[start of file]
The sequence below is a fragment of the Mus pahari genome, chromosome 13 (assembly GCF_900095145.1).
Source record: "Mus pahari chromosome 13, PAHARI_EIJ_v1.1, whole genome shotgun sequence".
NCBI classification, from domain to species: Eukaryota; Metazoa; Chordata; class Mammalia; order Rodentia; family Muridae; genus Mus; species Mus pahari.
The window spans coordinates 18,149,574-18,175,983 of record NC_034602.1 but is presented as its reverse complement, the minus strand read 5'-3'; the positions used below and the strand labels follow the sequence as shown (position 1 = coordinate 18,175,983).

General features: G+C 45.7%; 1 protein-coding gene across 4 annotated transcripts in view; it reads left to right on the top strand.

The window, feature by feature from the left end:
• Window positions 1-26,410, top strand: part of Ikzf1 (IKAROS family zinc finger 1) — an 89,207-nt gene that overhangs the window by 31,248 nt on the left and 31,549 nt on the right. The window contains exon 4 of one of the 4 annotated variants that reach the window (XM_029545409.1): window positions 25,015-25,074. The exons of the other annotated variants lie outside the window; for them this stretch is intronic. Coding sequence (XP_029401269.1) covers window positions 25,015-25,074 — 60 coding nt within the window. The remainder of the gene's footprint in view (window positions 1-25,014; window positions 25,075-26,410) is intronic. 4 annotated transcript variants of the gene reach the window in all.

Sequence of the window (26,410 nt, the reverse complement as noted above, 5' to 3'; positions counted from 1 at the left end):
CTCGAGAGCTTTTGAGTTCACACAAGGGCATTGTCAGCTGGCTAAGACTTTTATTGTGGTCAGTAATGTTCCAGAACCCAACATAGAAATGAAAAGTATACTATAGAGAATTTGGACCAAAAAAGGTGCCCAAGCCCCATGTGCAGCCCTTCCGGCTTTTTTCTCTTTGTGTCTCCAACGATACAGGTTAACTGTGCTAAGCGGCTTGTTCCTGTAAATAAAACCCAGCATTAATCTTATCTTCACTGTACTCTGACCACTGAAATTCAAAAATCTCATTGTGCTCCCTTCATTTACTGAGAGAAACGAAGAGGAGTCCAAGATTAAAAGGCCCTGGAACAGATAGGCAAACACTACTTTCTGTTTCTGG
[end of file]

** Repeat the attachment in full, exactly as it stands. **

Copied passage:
The sequence below is a fragment of the Mus pahari genome, chromosome 13 (assembly GCF_900095145.1).
Source record: "Mus pahari chromosome 13, PAHARI_EIJ_v1.1, whole genome shotgun sequence".
NCBI classification, from domain to species: Eukaryota; Metazoa; Chordata; class Mammalia; order Rodentia; family Muridae; genus Mus; species Mus pahari.
The window spans coordinates 18,149,574-18,175,983 of record NC_034602.1 but is presented as its reverse complement, the minus strand read 5'-3'; the positions used below and the strand labels follow the sequence as shown (position 1 = coordinate 18,175,983).

General features: G+C 45.7%; 1 protein-coding gene across 4 annotated transcripts in view; it reads left to right on the top strand.

The window, feature by feature from the left end:
• Window positions 1-26,410, top strand: part of Ikzf1 (IKAROS family zinc finger 1) — an 89,207-nt gene that overhangs the window by 31,248 nt on the left and 31,549 nt on the right. The window contains exon 4 of one of the 4 annotated variants that reach the window (XM_029545409.1): window positions 25,015-25,074. The exons of the other annotated variants lie outside the window; for them this stretch is intronic. Coding sequence (XP_029401269.1) covers window positions 25,015-25,074 — 60 coding nt within the window. The remainder of the gene's footprint in view (window positions 1-25,014; window positions 25,075-26,410) is intronic. 4 annotated transcript variants of the gene reach the window in all.

Sequence of the window (26,410 nt, the reverse complement as noted above, 5' to 3'; positions counted from 1 at the left end):
CTCGAGAGCTTTTGAGTTCACACAAGGGCATTGTCAGCTGGCTAAGACTTTTATTGTGGTCAGTAATGTTCCAGAACCCAACATAGAAATGAAAAGTATACTATAGAGAATTTGGACCAAAAAAGGTGCCCAAGCCCCATGTGCAGCCCTTCCGGCTTTTTTCTCTTTGTGTCTCCAACGATACAGGTTAACTGTGCTAAGCGGCTTGTTCCTGTAAATAAAACCCAGCATTAATCTTATCTTCACTGTACTCTGACCACTGAAATTCAAAAATCTCATTGTGCTCCCTTCATTTACTGAGAGAAACGAAGAGGAGTCCAAGATTAAAAGGCCCTGGAACAGATAGGCAAACACTACTTTCTGTTTCTGG